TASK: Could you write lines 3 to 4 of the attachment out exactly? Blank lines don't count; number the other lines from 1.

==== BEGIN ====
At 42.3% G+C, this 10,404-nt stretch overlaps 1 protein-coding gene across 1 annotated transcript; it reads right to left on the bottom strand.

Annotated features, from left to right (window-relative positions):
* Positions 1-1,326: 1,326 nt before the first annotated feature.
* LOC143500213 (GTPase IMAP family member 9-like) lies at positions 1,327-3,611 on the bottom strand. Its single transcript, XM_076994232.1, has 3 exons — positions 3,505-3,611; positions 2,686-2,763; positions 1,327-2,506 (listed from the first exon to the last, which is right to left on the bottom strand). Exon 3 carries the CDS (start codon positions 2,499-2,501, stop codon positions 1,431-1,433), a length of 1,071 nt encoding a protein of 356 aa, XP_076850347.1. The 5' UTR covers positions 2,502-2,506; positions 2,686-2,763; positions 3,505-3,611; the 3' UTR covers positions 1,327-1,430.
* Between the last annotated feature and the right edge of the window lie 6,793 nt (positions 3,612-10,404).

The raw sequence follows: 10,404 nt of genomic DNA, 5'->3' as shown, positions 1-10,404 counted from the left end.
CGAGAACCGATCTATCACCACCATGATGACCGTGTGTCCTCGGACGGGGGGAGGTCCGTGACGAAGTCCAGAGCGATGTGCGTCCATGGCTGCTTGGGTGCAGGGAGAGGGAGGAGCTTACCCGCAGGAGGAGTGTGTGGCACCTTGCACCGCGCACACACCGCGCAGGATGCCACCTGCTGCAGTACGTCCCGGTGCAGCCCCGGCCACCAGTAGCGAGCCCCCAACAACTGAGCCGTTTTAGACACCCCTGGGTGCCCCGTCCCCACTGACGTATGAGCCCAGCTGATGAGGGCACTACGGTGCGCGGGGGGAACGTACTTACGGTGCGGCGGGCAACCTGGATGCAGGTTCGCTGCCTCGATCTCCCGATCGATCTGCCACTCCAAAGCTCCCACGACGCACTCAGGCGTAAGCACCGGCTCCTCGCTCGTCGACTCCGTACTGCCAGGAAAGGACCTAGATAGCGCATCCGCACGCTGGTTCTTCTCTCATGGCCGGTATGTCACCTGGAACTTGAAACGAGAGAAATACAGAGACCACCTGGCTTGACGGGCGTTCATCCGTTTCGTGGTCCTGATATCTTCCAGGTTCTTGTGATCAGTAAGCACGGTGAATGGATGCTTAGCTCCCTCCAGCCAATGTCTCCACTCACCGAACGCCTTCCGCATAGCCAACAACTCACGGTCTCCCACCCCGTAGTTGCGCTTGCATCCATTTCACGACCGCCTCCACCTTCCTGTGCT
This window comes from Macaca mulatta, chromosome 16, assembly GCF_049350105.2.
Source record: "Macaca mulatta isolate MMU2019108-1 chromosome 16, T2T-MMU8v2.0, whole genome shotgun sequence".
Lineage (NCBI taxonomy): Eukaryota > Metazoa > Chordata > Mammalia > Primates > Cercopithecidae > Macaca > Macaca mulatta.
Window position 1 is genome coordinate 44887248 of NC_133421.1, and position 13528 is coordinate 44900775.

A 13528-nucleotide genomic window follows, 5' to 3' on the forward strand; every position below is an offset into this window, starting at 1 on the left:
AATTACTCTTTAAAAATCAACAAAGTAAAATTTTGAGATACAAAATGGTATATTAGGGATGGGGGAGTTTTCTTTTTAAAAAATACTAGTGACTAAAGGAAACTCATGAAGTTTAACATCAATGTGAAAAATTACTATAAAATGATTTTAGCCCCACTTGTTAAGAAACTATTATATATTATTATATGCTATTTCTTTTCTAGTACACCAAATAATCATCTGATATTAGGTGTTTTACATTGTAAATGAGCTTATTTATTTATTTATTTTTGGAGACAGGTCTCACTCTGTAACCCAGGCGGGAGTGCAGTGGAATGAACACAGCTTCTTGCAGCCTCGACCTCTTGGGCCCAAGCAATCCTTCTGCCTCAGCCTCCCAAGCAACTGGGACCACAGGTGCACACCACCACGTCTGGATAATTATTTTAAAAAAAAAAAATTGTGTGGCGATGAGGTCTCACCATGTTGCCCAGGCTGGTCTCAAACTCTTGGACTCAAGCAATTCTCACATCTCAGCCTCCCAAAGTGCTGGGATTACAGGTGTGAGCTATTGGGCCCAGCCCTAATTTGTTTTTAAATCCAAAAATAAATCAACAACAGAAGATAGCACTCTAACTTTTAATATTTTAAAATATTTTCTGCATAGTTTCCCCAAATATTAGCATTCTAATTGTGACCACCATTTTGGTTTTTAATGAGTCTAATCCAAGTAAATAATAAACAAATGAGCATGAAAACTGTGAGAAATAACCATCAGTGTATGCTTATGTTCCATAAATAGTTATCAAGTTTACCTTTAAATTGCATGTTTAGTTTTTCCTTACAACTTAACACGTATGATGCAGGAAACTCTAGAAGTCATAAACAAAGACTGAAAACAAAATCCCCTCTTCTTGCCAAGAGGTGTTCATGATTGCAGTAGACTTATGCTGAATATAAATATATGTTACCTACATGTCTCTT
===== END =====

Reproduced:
* Positions 1-1,326: 1,326 nt before the first annotated feature.
* LOC143500213 (GTPase IMAP family member 9-like) lies at positions 1,327-3,611 on the bottom strand. Its single transcript, XM_076994232.1, has 3 exons — positions 3,505-3,611; positions 2,686-2,763; positions 1,327-2,506 (listed from the first exon to the last, which is right to left on the bottom strand). Exon 3 carries the CDS (start codon positions 2,499-2,501, stop codon positions 1,431-1,433), a length of 1,071 nt encoding a protein of 356 aa, XP_076850347.1. The 5' UTR covers positions 2,502-2,506; positions 2,686-2,763; positions 3,505-3,611; the 3' UTR covers positions 1,327-1,430.